Don’t let broken links become a content banana skin – you’ve worked your socks off to create the content your customers want to see, so make sure they can view it.
The goal of your content is to develop your relationship with the reader and engage with them. If you create an expectation that the person is going to get some lovely content, then they click on it and it’s broken, then you will have made an enemy, not a friend.
I was browsing movies recently on a film rental site (that shall not be named) and happened upon ‘The Five-Year Engagement’ starring Jason Segel and Emily Blunt. I’m a big fan of Segel and on the side of the screen there was a news feed, with one of the articles sensationally talking about his new real-life girlfriend.
My interest piqued – don’t judge me… – I clicked on the headline, only to be taken to a broken link page. Before I clicked I was massively impressed at how personalised the news had been for someone interested in the product (the film), but after the click I rolled my eyes and went elsewhere with a poor opinion of the website.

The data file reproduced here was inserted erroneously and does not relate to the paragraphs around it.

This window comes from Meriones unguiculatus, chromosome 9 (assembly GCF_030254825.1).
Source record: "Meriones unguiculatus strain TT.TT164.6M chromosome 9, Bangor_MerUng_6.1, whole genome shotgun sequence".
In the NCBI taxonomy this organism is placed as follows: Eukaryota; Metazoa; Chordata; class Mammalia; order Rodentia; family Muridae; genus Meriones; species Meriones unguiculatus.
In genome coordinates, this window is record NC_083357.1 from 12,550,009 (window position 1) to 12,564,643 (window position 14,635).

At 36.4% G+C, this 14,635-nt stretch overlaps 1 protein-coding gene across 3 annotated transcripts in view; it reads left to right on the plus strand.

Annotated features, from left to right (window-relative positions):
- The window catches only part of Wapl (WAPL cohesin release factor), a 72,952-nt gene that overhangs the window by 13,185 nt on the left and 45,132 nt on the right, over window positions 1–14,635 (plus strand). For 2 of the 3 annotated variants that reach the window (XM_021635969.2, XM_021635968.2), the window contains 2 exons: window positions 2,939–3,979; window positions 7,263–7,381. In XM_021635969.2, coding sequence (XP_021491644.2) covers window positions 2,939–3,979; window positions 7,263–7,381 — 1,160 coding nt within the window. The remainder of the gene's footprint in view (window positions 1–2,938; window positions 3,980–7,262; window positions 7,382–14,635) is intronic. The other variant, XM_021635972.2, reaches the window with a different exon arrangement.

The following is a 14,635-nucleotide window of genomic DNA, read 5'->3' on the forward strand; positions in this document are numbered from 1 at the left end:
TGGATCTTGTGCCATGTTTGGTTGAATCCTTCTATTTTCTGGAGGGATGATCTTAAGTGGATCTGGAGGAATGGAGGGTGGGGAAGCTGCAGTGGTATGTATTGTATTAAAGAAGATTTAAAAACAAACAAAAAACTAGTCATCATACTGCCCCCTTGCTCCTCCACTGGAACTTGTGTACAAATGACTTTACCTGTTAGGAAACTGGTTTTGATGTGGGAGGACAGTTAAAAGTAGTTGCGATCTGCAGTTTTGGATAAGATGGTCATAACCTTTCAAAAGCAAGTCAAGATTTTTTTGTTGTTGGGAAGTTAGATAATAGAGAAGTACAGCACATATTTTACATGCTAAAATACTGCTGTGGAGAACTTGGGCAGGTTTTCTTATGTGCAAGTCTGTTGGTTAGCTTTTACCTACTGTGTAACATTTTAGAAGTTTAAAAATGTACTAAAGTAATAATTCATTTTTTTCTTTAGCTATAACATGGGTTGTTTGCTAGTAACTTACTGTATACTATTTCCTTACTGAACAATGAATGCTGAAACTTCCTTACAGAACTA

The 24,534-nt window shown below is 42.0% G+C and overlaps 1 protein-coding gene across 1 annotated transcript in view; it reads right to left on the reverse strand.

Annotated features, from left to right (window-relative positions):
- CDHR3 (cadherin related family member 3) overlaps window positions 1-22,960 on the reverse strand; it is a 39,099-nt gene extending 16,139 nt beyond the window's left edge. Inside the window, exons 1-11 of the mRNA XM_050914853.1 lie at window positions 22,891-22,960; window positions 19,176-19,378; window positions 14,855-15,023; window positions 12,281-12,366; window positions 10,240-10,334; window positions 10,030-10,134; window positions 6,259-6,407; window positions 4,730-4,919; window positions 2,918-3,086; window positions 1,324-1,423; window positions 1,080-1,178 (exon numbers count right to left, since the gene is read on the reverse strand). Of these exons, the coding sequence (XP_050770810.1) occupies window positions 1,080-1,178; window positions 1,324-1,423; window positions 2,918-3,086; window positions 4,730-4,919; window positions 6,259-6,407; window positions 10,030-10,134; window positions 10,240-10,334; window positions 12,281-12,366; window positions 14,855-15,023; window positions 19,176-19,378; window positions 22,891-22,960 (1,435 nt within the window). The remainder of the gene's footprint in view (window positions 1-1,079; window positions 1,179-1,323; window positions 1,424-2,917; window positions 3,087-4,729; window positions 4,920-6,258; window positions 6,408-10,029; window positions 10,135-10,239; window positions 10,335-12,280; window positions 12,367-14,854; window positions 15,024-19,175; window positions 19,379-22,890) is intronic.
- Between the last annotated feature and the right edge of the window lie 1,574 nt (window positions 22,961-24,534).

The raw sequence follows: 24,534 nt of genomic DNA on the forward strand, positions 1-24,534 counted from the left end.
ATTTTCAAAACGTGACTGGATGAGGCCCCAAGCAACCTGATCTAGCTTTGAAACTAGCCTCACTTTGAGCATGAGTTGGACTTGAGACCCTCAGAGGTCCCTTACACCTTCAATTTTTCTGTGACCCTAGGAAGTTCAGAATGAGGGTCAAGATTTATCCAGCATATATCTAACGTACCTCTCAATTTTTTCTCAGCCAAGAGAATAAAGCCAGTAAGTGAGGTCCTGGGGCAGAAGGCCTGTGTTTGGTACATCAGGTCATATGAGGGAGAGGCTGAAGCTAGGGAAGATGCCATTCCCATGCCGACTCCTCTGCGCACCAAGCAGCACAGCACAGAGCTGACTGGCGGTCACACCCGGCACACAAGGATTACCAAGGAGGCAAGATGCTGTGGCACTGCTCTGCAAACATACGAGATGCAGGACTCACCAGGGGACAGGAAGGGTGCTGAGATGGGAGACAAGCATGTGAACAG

All the goodwill the company had created with its content disappeared when the technical side of things fell down – bad links are bad news.
To make sure that your engaging, interesting, witty and relevant content is not being lost to broken links, your web developer should regularly crawl the site – using an application like Screaming Frog – and make amends where necessary.
A broader point here relates to accessibility; it is one thing to create brilliant content, but you need to make sure that it is accessible to readers. So make sure your website is set up in such a way that if I want to know who Jason Segel’s girlfriend is, I can.